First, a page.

The other day I was visiting the remarkable Lee Friedlander show currently up at the Metropolitan, the one featuring his vantages of trees and landscapes in the parks of Frederick Law Olmsted—one astonishingly fresh and revelatory vantage after another—when I came upon this one in particular:
Readers of the final chapters in Everything That Rises will perhaps anticipate the sorts of chords this image immediately started setting off in me—trees, neurons, dendrites, indeed …
And cameras. For as we saw there, to recapitulate, trees, mysteriously, were the preferred subject of depiction in early diagrams of camera obscuras.
Which in turn was why the artist Rodney Graham conceived of a tree, cast upside down as it would be in a traditional camera obscura, as the focal point for his exhibit …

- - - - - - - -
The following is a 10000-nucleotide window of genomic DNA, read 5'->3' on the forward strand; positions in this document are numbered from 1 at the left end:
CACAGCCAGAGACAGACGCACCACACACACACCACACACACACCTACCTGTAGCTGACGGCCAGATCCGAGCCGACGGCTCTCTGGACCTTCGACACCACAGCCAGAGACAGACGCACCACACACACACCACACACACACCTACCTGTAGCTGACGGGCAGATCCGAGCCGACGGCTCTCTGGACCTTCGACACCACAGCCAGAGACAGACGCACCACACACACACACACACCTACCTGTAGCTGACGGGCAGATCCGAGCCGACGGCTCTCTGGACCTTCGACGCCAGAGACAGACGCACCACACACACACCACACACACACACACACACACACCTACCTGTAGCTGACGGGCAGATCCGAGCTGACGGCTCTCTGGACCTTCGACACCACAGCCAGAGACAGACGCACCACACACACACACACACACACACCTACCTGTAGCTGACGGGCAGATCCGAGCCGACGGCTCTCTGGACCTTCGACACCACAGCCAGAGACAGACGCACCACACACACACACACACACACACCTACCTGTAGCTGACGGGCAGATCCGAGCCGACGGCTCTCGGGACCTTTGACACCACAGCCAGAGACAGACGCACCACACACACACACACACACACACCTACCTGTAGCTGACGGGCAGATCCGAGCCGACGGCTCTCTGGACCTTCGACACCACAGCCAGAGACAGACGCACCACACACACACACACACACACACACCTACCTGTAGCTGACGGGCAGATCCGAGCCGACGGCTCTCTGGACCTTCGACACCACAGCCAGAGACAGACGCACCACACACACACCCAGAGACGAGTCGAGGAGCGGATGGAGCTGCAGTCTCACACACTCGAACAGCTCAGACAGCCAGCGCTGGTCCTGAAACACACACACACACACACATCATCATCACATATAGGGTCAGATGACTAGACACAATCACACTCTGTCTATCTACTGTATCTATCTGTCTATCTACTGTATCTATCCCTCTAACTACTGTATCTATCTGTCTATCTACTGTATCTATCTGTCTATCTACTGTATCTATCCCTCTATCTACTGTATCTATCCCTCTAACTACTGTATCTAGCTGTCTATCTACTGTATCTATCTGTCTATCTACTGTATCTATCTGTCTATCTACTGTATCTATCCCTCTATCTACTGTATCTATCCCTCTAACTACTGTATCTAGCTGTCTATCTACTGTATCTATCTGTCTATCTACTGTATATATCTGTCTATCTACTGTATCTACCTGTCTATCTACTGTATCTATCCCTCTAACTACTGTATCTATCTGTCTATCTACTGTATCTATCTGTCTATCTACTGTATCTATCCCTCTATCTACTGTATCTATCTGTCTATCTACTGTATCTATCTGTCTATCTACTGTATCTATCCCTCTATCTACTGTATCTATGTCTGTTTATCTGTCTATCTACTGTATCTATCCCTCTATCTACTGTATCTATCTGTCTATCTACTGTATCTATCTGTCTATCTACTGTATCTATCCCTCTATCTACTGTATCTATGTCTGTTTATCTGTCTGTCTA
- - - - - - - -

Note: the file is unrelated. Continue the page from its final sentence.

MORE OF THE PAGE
Except that it went deeper than that. Because, as we also saw (and I use the term advisedly), the workings of the camera obscura in turn became a model for the workings of the eye, as in this antique diagram:
Which in turn suggested for us—and I would here hazard the thought that it was doing the same for contemporary camera-man Friedlander that day in the park—the notion that trees, in their doubledness (the tree above, the roots below), recapitulate the way light itself enters our eyes.
Friedlander’s photo seems to partake of both suggestions: the tree’s shadow reading, on the one hand, as the tree’s roots—but also (note the conspicuous curvature of the horizon line) the tree itself reading as light rays converging on an eye-pupil (say, for the sake of argument, our own eye’s pupil as we gaze upon the image), with its shadow reading as those rays passing through the pupil and fanning out across the interior of the eyeball.
The latter suggestion, for that matter, recalls the way capillaries, blood vessels, likewise course about the eyeball:
Thus, Friedlander’s becomes a positively visionary tree!
Which in turn reminds me of some of Ruth Asawa’s similarly uncanny tied-wire sculptures, on view not that long ago at the Japan Society in New York, and memorialized in the show’s catalog (The Sculpture of Ruth Asawa: Contours in the Air):